Rogier Bartels is a legal officer in Chambers at the International Criminal Court. The views expressed in this post (and in the article referred to, which was written before he joined the Court) are his own and do not necessarily represent the views of the ICC. He blogs at the Armed Groups and International Law Blog.
These last months, most of the blog posts on the ICTY have focused on debatable Appeals Chamber judgements and the associated letter by Judge Harhoff. A significant Trial Judgement (in French) that would normally perhaps have received attention was therefore largely ignored – although the international courts and tribunals’ judgements and decisions in French are often overlooked. The recent judgement in the multi-accused trial Prlić et al. is significant not just because of its length (six volumes totaling almost 2600 pages, including a 576 page dissent) and the time it took to draft (it was rendered more than three years after the end of the Defence case, and well over two years after the closing arguments were held). Most striking perhaps is the Trial Chamber’s determination that the Croatian leadership, including president Tudjman, formed part of a joint criminal enterprise that pursued the establishment of a Croat-only part of Bosnia-Herzegovina (for it to be joined with Croatia); this is especially interesting after the Appeals Chamber’s ruling that the Gotovina Trial Chamber was wrong in its finding in this regard. However, when listening to the delivery of the Prlić Judgement, what really caught my ear was the following “finding” on the destruction of the Old Bridge of Mostar:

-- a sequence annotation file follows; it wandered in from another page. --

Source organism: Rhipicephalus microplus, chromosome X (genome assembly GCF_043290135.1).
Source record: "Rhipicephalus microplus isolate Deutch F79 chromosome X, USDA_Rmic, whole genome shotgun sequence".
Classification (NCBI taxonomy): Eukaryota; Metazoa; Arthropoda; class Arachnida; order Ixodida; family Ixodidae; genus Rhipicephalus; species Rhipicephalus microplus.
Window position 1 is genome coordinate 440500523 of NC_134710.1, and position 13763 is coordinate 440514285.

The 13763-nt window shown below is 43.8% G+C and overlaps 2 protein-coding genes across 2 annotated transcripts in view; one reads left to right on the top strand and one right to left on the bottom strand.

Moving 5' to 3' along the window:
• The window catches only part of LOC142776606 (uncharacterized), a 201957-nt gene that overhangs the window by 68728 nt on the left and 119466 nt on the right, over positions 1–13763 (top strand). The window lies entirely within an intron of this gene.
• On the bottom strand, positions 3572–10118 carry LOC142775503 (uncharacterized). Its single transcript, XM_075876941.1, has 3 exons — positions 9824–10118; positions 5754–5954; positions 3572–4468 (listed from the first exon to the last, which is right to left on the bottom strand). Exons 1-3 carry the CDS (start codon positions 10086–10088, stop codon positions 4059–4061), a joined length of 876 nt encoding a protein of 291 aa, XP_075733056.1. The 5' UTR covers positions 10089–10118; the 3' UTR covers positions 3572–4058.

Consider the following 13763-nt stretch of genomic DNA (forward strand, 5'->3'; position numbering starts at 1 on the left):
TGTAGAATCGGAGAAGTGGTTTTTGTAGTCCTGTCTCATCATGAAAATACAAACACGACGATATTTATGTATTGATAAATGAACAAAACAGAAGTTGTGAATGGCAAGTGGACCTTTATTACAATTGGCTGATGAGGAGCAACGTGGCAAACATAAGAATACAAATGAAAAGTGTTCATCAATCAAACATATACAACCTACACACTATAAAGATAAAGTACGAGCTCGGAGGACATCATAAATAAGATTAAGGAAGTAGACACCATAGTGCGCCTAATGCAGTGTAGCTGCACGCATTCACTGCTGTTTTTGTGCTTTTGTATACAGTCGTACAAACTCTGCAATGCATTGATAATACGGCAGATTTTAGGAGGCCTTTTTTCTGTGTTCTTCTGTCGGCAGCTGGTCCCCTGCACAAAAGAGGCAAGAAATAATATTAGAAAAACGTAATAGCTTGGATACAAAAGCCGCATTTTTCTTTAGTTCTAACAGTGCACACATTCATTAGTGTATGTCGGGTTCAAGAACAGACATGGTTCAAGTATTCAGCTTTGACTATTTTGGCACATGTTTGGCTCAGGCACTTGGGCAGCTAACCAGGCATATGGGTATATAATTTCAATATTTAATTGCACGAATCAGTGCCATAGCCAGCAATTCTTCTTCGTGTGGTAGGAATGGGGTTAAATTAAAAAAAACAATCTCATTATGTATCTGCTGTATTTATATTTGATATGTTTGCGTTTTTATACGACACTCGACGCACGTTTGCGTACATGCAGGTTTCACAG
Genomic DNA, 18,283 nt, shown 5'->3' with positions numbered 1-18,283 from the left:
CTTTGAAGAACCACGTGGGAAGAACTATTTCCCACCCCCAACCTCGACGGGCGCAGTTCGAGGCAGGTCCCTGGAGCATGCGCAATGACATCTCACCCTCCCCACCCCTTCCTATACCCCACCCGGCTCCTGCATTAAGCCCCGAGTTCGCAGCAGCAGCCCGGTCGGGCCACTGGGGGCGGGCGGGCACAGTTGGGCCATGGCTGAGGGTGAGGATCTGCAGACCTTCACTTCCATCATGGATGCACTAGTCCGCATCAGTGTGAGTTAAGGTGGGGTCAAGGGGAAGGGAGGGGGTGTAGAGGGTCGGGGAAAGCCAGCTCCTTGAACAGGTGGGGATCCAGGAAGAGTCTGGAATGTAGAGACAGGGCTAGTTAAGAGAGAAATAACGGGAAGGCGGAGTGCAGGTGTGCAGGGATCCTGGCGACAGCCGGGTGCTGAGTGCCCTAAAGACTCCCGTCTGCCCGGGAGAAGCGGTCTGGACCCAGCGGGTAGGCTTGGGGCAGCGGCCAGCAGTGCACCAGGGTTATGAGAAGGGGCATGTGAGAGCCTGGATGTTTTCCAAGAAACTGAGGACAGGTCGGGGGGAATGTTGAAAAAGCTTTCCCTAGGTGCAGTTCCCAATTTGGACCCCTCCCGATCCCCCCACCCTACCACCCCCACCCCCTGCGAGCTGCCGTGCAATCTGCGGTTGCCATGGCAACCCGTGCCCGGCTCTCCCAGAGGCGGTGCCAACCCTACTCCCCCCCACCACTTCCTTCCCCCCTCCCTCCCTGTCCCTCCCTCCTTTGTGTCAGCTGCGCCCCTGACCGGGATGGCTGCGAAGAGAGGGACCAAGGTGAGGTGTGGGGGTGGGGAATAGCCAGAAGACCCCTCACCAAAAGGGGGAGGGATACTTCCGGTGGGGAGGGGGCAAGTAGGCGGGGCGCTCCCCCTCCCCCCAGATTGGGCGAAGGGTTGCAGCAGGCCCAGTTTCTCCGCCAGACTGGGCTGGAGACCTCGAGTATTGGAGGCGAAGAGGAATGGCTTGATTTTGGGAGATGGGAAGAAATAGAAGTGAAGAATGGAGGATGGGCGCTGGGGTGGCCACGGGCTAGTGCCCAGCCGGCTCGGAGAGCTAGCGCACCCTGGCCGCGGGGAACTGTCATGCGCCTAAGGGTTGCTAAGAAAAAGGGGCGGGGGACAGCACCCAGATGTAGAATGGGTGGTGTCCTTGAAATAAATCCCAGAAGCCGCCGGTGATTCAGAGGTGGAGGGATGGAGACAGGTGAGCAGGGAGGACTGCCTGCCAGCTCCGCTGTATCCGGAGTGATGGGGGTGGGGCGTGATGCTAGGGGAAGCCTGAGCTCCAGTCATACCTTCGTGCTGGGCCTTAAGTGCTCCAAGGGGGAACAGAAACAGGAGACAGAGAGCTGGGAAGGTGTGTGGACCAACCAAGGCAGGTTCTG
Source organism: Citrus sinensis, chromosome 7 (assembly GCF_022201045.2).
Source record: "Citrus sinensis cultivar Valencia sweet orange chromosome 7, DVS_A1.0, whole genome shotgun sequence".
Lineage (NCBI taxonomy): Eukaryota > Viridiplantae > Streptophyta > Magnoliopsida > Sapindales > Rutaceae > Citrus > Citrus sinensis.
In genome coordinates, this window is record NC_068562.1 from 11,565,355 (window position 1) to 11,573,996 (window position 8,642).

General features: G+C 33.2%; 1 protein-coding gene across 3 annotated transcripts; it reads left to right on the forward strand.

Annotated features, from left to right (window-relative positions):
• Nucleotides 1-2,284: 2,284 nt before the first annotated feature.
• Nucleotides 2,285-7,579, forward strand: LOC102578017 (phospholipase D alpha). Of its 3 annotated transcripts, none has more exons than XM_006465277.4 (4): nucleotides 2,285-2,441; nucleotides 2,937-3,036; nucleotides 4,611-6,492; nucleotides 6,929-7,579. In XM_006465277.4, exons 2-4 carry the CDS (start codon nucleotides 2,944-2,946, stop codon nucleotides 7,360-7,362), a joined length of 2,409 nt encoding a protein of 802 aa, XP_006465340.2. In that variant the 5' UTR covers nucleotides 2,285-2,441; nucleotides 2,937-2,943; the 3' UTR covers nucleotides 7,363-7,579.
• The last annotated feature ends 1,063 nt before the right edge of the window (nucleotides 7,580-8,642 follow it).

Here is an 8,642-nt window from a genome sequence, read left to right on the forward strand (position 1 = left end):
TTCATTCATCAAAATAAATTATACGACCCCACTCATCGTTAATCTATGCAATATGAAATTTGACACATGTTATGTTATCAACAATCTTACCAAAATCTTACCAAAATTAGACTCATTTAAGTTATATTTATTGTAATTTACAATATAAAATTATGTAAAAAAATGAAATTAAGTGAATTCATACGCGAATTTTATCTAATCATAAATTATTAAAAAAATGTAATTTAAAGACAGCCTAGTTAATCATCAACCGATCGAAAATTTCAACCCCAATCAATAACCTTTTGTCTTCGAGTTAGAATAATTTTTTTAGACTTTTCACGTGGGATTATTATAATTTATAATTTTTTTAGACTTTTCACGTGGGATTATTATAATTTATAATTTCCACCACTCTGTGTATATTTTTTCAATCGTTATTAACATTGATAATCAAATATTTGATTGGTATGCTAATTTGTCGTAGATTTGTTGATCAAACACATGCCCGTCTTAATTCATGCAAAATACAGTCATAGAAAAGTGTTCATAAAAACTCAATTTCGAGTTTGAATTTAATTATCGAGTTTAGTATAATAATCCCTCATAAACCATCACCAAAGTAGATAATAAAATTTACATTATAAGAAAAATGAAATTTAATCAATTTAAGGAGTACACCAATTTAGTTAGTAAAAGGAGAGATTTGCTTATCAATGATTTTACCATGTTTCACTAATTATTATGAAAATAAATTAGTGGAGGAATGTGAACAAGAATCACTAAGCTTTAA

On 8 November 1993, as part of the offensive, an HVO tank fired throughout the day at the Old Bridge until it was unusable and on the verge of collapse. The Bridge then collapsed on the morning of 9 November 1993. The Chamber finds, by a majority, with the Presiding Judge dissenting, that although the Bridge was used by the ABiH and thus constituted a legitimate military target for the HVO, its destruction caused disproportionate damage to the Muslim civilian population of Mostar (Judgement Summary, p. 3).
I have recently published an article in the Israel Law Review (open access until half August) on the use of the principle of proportionality in international criminal law, which discusses extensively the ICTY practice with respect to the principle. When listening to (the English translation of) Judge Antonetti reading out the summary of the judgement, I feared that my article was outdated already, as it appeared that the Majority had applied the proportionality principle in coming to this finding. And not just any finding: one that appeared to include a dual use object and a novel determination on the weighing of the long-term expected incidental damage. I say “appeared” twice because, as will be explained below, the summary was actually quite deceiving in this respect and no such finding was in fact made. (Old Mostar Bridge pictured right, credit)
In the article referred to above, I show that the Tribunal’s practice can be divided into three categories of cases where the different chambers: i) state and clarify the principle, but do not apply it to the facts of the case; ii) make findings on disproportionate or excessive use of force that cannot actually have resulted from an application of the principle; iii) the Gotovina case, in which the Trial Chamber did apply the principle to the evidence, but was then quashed by the Appeals Chamber. In this post, I will briefly discuss the ways in which the principle has been addressed in the ICTY’s case law in order to see where the Prlić case fits in. Read the rest of this entry…